Brook Lopez Living Childhood Dream as a Laker
Brook Lopez is a post-up monster, rangy 3-point shooter and Disney encyclopedia.
Sure, that last part might not help much on the court, but the Lakers’ new center does have an opinion on everything Disney.
Favorite live-action movie? Try “20,000 Leagues Under the Sea” — a 1954 Technicolor film released more than four decades before he was born.
Favorite animated picture? Has to be “101 Dalmatians.” After all, he has always wanted to own a Dalmatian himself, though life on the NBA road has prevented him from getting a dog.
“I’m very nervous about this new ‘Mary Poppins,’” he says of the upcoming sequel. “… I kind of want them to let ‘Mary Poppins’ be its own thing.”
Lopez has been obsessed with Disney ever since his mother, Deborah Ledford, would take him and his siblings down to Anaheim for trips to Disneyland when they were kids.
It was during this same time that the North Hollywood native fell in love with the Showtime Lakers, led, of course, by current President of Basketball Operations Magic Johnson.
And while Lopez may be a nine-year NBA vet, 2013 All-Star and the leading scorer in Brooklyn Nets history, he didn’t get to meet his idol until Johnson himself traded for him over the summer.
The moment 29 years in the making lived up to the hype.
“That’s like my top, favorite player of all-time,” Lopez says. “Just meeting him for the first time was like a true geek moment for me. Little Brook meeting Magic Johnson — that’s just insane.”
Little no more, the 7-footer nonetheless was awed to watch Magic dissect the game of basketball as the two watched a practice together shortly after his signing.
The prestige of being a Laker isn’t lost on Lopez, who soaks in everything from Johnson’s advice to a wall painted with Lakers logos at the UCLA Health Training Center.
“Just to be a part of that Laker tradition is really a dream come true,” he says. “Even looking at this little media (room) background and seeing the Lakers logo in purple and gold — it’s still a trip for me.”
Along with Magic, Lopez has been quick to make connections with his new teammates and coaching staff.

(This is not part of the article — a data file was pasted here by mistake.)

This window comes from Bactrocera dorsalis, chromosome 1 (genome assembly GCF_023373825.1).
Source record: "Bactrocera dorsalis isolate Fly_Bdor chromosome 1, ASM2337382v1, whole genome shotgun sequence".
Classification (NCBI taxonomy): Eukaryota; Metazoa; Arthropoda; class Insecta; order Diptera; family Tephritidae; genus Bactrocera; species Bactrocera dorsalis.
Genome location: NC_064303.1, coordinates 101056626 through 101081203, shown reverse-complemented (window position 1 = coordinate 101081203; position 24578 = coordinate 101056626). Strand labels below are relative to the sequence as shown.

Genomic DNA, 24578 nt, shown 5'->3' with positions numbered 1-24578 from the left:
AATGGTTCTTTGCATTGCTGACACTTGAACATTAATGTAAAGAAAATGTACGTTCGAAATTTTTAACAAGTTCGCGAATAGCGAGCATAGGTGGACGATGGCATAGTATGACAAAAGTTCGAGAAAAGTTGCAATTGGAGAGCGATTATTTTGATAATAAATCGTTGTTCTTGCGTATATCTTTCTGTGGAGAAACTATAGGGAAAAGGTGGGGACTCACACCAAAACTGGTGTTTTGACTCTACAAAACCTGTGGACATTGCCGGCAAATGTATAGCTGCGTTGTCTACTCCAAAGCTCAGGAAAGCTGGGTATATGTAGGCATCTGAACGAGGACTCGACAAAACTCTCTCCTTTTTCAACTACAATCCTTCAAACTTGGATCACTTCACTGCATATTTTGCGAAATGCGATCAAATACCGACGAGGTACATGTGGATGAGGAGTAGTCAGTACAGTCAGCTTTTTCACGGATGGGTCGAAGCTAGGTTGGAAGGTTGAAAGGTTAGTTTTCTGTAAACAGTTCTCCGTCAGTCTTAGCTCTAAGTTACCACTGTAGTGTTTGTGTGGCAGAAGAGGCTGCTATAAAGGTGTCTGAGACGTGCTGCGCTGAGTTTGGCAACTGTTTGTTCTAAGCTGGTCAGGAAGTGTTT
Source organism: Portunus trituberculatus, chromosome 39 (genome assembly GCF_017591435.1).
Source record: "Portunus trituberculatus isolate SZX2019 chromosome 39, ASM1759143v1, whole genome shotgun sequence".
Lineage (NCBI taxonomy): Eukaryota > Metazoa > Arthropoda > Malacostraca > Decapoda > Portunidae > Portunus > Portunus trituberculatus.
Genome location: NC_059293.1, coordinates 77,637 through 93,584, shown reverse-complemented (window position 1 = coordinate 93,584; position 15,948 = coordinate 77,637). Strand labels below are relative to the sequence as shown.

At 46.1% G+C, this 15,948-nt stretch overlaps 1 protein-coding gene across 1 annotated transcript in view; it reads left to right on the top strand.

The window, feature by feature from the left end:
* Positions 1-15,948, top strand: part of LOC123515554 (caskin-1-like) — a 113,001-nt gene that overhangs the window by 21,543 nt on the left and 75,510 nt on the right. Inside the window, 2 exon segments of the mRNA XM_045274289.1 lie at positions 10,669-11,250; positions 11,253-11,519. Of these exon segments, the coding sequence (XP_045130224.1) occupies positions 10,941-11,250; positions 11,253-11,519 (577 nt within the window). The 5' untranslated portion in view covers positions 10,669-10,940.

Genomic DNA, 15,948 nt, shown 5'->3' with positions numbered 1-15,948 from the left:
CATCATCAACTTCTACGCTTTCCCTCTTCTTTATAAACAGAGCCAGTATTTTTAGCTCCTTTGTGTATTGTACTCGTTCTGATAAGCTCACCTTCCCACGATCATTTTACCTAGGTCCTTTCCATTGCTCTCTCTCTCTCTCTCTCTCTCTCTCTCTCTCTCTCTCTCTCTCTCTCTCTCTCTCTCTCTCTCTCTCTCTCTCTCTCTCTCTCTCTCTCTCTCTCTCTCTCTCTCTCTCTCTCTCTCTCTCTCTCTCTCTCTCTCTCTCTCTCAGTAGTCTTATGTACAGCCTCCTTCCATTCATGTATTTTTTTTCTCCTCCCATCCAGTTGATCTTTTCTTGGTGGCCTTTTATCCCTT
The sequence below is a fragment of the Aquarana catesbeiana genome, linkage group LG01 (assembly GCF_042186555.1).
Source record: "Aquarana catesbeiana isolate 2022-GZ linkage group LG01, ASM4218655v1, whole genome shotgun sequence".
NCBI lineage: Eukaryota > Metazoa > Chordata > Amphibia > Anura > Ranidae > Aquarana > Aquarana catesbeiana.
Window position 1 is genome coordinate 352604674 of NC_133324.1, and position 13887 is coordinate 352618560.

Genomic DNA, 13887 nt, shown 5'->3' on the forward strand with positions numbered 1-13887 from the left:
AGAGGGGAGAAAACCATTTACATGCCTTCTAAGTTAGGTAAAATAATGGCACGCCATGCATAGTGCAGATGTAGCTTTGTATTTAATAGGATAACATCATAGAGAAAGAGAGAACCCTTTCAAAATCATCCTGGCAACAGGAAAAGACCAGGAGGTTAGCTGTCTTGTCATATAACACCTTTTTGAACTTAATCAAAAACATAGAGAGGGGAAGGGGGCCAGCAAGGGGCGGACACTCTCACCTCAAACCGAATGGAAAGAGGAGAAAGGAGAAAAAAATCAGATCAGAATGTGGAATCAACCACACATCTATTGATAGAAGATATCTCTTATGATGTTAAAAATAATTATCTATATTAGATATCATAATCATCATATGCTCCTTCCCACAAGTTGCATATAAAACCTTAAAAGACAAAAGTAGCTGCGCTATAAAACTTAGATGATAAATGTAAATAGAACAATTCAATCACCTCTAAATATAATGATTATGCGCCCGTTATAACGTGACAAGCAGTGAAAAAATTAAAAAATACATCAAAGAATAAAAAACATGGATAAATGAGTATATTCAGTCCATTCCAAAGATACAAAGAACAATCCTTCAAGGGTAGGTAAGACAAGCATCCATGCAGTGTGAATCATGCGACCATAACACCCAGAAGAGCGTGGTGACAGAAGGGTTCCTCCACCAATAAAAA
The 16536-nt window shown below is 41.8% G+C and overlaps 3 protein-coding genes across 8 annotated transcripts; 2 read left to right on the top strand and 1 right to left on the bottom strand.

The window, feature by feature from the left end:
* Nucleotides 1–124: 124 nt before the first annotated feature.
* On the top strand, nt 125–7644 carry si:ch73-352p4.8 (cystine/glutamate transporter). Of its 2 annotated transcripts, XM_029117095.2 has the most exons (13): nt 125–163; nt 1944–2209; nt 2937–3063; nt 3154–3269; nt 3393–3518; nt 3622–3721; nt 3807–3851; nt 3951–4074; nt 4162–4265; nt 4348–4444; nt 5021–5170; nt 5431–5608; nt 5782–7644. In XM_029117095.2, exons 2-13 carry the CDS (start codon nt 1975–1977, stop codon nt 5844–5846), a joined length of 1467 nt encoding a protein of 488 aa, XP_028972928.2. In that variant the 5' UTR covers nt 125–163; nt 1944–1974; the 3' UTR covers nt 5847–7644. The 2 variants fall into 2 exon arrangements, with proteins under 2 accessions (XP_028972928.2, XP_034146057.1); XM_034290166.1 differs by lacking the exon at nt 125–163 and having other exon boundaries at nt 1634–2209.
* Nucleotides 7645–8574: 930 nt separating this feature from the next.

A former high school volleyball star, he already has plans to hit the beach courts with Luke Walton. But perhaps a more important relationship will be with second-overall-pick Lonzo Ball.
The 19-year-old point guard has Lopez’s approval heading into camp, as they have spent time figuring out where each likes to locate the ball in pick-and-rolls.
“It’s really been exciting … seeing how he thinks, how high of a basketball IQ he has for a player at his position and experience — let alone just in general,” Lopez says.
“… He impresses me with something new every day. I’m just so thrilled to get on the court with him and kind of learn on the fly.”
With Lonzo’s tempo-pushing style in mind, Lopez says the Lakers’ staff put an additional focus on conditioning over the offseason.
But even before getting to practice with Ball, Lopez was already on board after venturing to Las Vegas to see the teenager put on a show en route to Summer League MVP honors.
“It was such a treat and pleasure getting to see him play in Summer League,” Lopez says. “I thought he elevated the team we had out there just so high.”
Now it’s Lopez’s turn to try to elevate his squad.
“I want to be able to step onto the floor come opening night and show Lakers fans what I’m capable of doing and help the team by whatever means necessary,” he says.
Having been one himself for so long, Lopez puts a ton of emphasis on doing right by Lakers fans.
Back in Los Angeles for the past three months, he has run into plenty of Lakers supporters around the city. And there will surely be more waiting to meet him next time he takes the freeway down to Anaheim for a day at his favorite place.
Now that he’s a Laker, maybe he’ll be able to realize another dream of his: playing hoops on the court inside the Matterhorn. In the meantime, life is pretty good in Southern California.
“I’m hanging out at Disney (and) I’ve got Lakers fans supporting me,” he says. “It’s pretty freakin’ cool.”